A student who is a UI employee (i.e., a benefit-eligible board appointed employee who works at least half time) can get a reduced rate during the summer up to 3 credits. Again, one must first submit a Staff Registration permit form.
The following programs do not qualify for the reduction: Leadership in Higher Education PhD Doctorate of Athletic Training (DAT), Master of Athletic Training (MSAT), Executive Masters in Business Administration (EMBA, Independent Study in Idaho (ISI), McCall Outdoor Science School (MOSS), Masters in Natural Resources (MOSS), WWAMI Medical Program, Masters of Public Administration and Professional Development courses.
Yes, the U of I English Department usually has some travel funding in reserve for M.A. students. To find out more, email me or our administrative assistant, Hannah Westergaard (firstname.lastname@example.org). Seek out additional funding from the Graduate and Professional Student Association (GPSA).
Credits / Grades
The English M.A. is a 33-credit degree: 30 credits of coursework and 3 credits of non-thesis work (ENGL 599). All 30 credits must be in English or “English-adjacent” courses. The thesis track is very similar, except that it requires 27 credits of coursework and 6 credits of non-thesis work (ENGL 599). (Note: it is very rare for an English M.A. student to complete the thesis track because the Master’s Project is often more aligned with the practical skills they need to take their next post-degree steps.)
This is an ill-defined term, but generally it means any upper- or graduate-level (400- or 500-level) humanities course, as well as a number of STEM courses, that has a clear relationship to English M.A. coursework. To qualify to take a course from another department, you must first submit a sub/waiver form to Lana Unger (email@example.com), the manager of Graduate Student Services at COGS. In total, you may take up to 9 credits of non-ENGL coursework as a graduate student.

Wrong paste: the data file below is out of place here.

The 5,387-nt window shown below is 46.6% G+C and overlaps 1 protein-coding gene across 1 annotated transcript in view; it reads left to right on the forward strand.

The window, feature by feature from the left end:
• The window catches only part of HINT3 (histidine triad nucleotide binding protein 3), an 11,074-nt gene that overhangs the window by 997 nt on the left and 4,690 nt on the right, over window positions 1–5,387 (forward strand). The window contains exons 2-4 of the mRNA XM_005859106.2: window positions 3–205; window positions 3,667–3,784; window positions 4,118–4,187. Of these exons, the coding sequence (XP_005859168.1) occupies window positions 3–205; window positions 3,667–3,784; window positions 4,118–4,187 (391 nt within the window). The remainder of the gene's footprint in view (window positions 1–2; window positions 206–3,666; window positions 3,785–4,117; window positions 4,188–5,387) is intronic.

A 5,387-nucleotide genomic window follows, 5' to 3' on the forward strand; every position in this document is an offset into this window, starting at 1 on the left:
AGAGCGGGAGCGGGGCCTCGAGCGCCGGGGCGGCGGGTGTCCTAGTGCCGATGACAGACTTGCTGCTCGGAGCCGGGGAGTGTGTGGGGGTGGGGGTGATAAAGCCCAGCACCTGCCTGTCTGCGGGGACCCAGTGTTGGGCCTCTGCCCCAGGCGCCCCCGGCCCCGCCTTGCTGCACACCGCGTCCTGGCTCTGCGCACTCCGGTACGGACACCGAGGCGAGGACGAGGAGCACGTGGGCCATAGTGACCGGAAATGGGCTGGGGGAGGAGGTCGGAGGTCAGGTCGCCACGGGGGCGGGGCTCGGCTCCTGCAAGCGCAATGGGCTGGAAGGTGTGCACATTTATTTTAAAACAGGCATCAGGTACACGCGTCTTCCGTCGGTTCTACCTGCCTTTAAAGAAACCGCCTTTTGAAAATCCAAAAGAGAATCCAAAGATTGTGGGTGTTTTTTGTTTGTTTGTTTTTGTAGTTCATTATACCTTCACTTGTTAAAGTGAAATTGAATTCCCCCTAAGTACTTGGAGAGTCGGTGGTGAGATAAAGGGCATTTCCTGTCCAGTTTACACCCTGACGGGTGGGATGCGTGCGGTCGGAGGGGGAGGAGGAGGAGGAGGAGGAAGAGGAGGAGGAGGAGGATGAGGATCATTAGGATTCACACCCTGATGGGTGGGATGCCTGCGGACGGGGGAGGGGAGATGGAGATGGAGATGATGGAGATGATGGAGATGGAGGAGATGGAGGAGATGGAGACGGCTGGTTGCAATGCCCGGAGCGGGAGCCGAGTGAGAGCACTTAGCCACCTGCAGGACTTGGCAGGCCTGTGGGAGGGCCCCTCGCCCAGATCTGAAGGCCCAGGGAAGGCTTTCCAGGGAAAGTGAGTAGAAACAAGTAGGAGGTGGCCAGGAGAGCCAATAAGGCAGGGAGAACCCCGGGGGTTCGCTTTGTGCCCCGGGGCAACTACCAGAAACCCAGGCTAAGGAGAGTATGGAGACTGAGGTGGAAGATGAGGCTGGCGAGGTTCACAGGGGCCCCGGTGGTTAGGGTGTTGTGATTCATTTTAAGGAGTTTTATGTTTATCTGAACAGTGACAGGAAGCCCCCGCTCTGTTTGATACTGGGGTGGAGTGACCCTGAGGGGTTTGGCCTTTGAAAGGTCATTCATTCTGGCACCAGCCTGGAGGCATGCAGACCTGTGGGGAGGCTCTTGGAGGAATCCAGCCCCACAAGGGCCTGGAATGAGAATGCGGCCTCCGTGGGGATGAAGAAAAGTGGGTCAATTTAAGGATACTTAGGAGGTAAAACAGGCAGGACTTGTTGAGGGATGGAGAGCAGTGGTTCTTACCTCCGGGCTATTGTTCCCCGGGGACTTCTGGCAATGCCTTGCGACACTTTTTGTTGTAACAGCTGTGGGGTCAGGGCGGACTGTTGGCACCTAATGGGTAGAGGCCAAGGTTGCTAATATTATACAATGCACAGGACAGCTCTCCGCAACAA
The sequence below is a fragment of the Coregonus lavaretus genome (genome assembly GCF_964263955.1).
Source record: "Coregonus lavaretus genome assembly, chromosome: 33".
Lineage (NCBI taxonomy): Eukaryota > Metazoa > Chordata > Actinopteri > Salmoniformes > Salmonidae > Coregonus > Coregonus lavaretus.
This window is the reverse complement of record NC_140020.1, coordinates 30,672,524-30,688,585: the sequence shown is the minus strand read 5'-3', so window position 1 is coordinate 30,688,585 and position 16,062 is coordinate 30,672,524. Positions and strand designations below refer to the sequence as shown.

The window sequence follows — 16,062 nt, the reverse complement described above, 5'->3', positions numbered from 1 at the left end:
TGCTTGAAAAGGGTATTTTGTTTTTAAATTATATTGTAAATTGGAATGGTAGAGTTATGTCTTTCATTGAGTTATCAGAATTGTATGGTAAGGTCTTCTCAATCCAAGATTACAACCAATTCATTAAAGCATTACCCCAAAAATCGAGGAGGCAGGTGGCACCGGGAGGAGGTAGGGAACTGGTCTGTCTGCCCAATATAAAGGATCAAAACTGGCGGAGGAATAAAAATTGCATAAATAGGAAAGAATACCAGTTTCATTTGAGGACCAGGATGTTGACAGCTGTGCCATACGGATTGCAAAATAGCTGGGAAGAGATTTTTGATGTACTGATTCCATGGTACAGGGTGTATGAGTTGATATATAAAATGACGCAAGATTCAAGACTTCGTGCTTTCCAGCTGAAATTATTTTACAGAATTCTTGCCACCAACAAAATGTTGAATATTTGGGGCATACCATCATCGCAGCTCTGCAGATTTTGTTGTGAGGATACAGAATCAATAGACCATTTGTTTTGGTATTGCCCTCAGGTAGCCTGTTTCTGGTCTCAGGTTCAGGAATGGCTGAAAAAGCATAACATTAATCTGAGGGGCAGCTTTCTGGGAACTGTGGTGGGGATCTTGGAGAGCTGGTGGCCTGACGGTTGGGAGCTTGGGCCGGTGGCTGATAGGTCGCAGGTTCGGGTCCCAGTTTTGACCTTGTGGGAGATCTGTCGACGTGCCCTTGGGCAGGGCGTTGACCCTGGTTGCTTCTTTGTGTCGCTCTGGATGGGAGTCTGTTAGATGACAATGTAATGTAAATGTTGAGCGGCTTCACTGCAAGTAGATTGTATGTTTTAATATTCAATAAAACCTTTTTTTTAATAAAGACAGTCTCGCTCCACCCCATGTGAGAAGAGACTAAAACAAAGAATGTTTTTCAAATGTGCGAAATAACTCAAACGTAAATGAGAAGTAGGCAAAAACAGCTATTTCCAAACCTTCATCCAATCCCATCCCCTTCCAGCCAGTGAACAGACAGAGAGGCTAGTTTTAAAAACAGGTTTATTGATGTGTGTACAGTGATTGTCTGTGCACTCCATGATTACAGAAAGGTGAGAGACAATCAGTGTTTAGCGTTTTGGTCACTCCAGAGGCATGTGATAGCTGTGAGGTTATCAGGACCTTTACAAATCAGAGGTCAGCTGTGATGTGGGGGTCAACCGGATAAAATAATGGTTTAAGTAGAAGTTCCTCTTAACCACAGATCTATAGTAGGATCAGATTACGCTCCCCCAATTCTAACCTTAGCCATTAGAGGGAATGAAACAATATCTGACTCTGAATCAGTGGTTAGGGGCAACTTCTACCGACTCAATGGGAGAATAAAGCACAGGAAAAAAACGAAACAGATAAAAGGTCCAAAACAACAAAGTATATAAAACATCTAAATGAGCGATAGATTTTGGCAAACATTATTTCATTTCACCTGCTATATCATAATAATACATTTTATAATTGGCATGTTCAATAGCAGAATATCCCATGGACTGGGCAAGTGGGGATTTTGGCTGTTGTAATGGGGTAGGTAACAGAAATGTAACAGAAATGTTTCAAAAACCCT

Beyond all the available 500-level English coursework, you are permitted to take up to 6 credits at the 400-level.
Credits that are older than 8 years are considered “overaged.” You may earn an Energy M.A. with a maximum of 12 overaged credits.
If you are a graduate student pursuing a second master’s degree, you are allowed to transfer 6 credits from your first master’s degree (MLS, MAT, etc.) to fulfill the requirements of your current master’s degree. The credits must be from an accredited institution and must be graduate level courses listed on a graduate level transcript. You will need to discuss which courses that you would like to apply to your current degree, and to list them on your study plan under GRAD 005 with the specific details in the notes section.
When your study plan is approved by your major professor and department administrator, it will move to the COGS approval queue. Then, COGS will pull your official transcript from the Graduate Admissions Office and send an email to the Registrar’s Office to accept the requested transfer credits. To see if your pre-existing credits qualify, contact the Graduate Student Services team in COGS.
Generally, at the graduate level, a grade below a B is informally considered unacceptable—but Cs do count toward an English M.A.’s degree completion. Ds and Fs do not, though they will count toward your GPA. For this reason, U of I has a grade replacement policy for grad students that reads as follows: